Network at Long View Gallery
Science and art have often influenced one another since the Renaissance. Network at Long View gallery exemplifies one of the most contemporaneous scientific influences on the art—the technological communication networks which so permeate our daily lives affecting the way we interact socially, the way we make decisions, find information and the way we do business. In Network, two local artists, Sondra Arkin and Eve Stockton, expressively map these connections through discontinuous patterning, visual nodes and seemingly familiar shapes.
Stockton describes our newfound interconnectivity through large-scale prints, a medium she is well known for, and explores the connection between the microscopic and the infinitely large. Her process uses white ink on white paper which she then plunges into a color bath creating “rinsed prints.”
Influenced by science, technology and other forms of networking, Arkin employs wax, shellac and walnut oil to create layers of visual stimulus which she repeatedly removes by burning the shellac on the surface of her works. She serially reignites her torch and repeats the process again and again until desired forms emerge.
Exhibitions at Touchstone Gallery Examine Anomie
Two concurrent exhibitions at Touchstone gallery explore what sociologist Emile Durkheim would call anomie, which among other definitions, most commonly involves a breakdown of social bonds between an individual and his or her community.
What better place to explore the breakdown of social bonds between people than in New York City, the wellspring of inspiration for photographer Michael Lang. In his current exhibition Slow Walking in NY, Lang displays a series of anomic portraits of New Yorkers who find themselves simultaneously connected by proximity yet completely disjointed from one another.
Conversely, Marcia Coppel uses bright vivid colors to paint her series CONNECT/DISCONNECT. The paintings’ colors and the figures’ whimsy create an aura of vivacity and humor despite the underlying disconcerting premise of the works which describe a series of subjects who either “live in their own world” or appear conversant when in fact they are actually dissociating themselves from those in their immediate vicinity.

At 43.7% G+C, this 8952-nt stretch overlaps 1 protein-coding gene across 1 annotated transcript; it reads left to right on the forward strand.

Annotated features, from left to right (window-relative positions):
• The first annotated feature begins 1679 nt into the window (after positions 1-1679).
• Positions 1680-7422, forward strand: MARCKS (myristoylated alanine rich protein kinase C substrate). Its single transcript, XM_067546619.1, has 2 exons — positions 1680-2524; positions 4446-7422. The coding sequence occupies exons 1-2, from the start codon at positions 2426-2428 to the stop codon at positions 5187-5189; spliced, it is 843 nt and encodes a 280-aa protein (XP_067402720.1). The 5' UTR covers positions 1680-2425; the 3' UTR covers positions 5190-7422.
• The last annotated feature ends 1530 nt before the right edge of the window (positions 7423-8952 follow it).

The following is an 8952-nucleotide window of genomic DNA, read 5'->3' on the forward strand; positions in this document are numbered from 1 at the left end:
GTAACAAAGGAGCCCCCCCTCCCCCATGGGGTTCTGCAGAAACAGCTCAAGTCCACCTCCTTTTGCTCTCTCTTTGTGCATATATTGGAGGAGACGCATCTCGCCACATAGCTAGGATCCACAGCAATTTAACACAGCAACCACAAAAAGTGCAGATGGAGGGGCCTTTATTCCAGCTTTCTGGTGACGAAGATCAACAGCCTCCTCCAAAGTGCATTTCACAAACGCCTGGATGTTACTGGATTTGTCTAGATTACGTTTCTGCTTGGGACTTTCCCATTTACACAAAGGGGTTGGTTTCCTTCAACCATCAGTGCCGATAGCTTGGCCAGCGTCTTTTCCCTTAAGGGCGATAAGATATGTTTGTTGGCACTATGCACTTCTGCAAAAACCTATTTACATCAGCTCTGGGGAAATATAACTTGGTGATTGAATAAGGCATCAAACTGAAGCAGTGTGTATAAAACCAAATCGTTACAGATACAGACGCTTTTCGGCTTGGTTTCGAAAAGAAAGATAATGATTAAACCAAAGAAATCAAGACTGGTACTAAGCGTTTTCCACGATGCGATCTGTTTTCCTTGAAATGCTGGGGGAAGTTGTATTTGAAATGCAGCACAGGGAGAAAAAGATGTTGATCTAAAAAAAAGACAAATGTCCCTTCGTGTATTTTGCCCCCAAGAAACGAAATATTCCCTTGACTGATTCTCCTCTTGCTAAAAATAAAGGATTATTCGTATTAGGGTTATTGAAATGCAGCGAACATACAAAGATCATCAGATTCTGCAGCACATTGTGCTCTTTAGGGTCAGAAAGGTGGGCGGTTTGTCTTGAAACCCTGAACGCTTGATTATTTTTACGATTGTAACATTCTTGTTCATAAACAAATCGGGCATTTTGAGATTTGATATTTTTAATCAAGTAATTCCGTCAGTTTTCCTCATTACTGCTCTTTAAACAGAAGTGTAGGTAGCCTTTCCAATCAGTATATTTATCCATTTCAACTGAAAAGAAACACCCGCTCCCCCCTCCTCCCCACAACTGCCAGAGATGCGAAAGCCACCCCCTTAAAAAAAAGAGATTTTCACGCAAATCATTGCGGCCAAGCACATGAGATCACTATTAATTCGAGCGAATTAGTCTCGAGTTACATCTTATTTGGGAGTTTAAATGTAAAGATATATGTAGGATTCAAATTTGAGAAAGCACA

Cushner’s Visual Language Decoded at Hemphill Fine Arts
Steven Cushner returns to Hemphill Fine Arts for his eleventh exhibition with the gallery. Cushner paints for the sake painting and creates non-representational work which comes from the simple act of painting itself. That said, this act, which one should interpret as “performance”, results in forms simultaneously complicated and simple. This contradiction systematically holds Cushner’s work in the balance. To experience Cushner’s work, one should channel the ebb and flow of the tides or the progression of the seasons. Cushner’s “acts” result from finding unity with these natural rhythms, revealing a visual language in which one finds both the artist present through created forms and nature present through the artist’s acts.
March Mid City Gallery Exhibitions on View
GALLERY PLAN B
1530 14th Street NW
202.234.2711 | www.galleryplanb.com
Africa by Freya Grand
Through May 23
LONG VIEW GALLERY
1234 Ninth Street NW, Washington, DC 20001
202.232.4788 | www.longviewgallerydc.com
Featuring Eve Stockton and Sondra Arkin
Through May 3
HEMPHILL FINE ARTS
1515 14th Street NW
202.234.5601 | www.hemphillfinearts.com
Through May 30
901 New York Ave NW, Washington DC 20001
202.347.2787 | www.touchstonegallery.com
Michael Lang Slow Walking in New York
Marcia Coppel CONNECT/DISCONNECT
Through April 26
ENCORE RECEPTIONS: Saturday, April 25, 2 -4 p.m.